Welcome to Americastan was a great read for me and the reason I mention it at the onset, is for you to know how good read it was. While it talks about serious issues at hand, it also does that in a manner so funny that you can’t help but laugh out aloud. Welcome to Americastan talks about identity and what it means to be a Pakistani in America in a candid and tongue-in-cheek manner and yet skillfully done.
Samira, a Pakistani-American, returns home to her parent’s house in North California after being taken by a ride and dumped by her boyfriend of eight years. But that’s not where her troubles begin. There are more but of course. Samira tried running over her ex, so now she is on the FBI terror watch list, and of course she has been fired from her job (that I found a little predictable, however will let it pass) for landing in jail. Her life is full of problems and she is home where things can only get worst.
Her father is all for the Pakistani American council (the arguments he offers are hilarious), her mother spikes the punch with rum, her cousins are living double lives and amidst all this Samira is trying to make sense of her existence and mend her broken heart.
The Pakistani community of America is vividly described in this book. From traditional to the modern – almost every aspect is touched upon. The way news spread about families to what is being cooked in whose house – the trivial details make this book what it is – a funny read. At times while reading the book, I could feel the drama playing out in my book – that’s the tone of the book – real and stark.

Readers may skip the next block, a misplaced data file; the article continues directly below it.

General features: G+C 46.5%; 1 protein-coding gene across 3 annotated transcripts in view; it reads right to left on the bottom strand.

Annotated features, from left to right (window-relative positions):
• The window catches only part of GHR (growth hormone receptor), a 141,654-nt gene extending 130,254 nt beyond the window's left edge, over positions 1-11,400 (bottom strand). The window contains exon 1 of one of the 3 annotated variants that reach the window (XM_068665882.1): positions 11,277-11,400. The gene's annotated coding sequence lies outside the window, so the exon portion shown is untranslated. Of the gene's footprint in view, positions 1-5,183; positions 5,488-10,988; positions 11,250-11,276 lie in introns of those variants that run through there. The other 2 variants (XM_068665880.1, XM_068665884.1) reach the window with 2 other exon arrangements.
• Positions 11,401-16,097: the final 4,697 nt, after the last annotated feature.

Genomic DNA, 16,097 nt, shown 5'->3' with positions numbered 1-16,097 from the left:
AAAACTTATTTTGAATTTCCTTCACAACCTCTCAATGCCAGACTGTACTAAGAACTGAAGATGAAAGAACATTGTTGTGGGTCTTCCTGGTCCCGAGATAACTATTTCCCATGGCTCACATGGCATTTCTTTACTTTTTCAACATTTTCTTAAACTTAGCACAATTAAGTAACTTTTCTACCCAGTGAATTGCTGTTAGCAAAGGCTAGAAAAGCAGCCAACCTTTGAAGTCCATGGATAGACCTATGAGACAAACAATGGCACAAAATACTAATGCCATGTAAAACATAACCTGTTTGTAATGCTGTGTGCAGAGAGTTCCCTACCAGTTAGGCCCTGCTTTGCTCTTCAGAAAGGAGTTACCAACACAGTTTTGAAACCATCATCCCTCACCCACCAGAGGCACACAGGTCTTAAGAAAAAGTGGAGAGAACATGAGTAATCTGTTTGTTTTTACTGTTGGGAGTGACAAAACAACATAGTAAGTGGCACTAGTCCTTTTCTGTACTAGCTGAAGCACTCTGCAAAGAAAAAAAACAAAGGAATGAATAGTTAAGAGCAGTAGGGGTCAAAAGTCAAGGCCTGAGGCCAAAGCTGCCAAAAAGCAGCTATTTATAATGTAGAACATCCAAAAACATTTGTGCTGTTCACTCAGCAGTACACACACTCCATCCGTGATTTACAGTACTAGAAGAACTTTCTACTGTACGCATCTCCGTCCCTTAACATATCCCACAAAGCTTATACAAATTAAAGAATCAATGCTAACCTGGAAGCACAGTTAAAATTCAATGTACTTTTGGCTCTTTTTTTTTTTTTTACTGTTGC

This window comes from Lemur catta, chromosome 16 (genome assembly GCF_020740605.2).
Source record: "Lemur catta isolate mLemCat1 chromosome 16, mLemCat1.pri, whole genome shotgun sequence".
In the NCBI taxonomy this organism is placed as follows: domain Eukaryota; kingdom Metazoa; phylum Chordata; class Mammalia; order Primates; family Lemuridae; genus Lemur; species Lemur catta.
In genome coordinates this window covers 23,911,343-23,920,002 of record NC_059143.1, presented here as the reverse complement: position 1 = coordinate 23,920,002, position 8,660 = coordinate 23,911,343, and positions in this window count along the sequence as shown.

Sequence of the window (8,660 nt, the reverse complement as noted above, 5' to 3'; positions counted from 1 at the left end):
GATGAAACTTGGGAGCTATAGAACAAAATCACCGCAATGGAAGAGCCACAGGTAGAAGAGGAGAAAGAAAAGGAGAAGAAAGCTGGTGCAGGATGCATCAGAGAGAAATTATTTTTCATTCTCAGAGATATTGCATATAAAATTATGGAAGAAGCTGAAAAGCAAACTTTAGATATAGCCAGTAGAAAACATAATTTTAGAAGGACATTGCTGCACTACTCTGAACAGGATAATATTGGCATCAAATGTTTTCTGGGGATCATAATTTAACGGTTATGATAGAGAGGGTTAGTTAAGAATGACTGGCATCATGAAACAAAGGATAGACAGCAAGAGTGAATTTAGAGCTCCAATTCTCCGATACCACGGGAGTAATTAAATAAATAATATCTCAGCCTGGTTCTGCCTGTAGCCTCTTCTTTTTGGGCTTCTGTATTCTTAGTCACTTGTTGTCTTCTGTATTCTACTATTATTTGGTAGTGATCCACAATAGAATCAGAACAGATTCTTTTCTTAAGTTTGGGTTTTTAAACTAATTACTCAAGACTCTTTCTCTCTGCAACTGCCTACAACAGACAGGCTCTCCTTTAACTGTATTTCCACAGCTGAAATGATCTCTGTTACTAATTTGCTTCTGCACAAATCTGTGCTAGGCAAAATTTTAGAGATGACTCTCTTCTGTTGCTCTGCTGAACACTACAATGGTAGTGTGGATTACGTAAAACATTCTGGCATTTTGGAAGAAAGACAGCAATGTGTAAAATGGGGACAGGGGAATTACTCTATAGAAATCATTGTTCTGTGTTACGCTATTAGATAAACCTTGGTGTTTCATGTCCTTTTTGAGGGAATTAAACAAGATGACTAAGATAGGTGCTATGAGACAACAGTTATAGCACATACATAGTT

As a reader I was and to a certain extent still am under the impression that this book is semi-autobiographical in some ways – may be because Jabeen just like the narrator is a Pakistani American; however I am assuming that that is where the similarity ends. The dichotomy of a Muslim community in America is brilliantly portrayed throughout the book. Like I mentioned, the want to stick to a culture whose significance in another nation is not completely understood to the need to adapt to a culture that is not fully known to your family.
Welcome to Americastan is a fast read and yet it touches on issues of stereotypical Muslim-Americans and their lives led sometimes with doubt and sometimes with great confidence. The wit is biting and refreshing. The plot never fails to edge you further into the book and the characters literally speak to you. At one point, I also compared the book to The Buddha of Suburbia because of the writing. I cannot recommend it enough.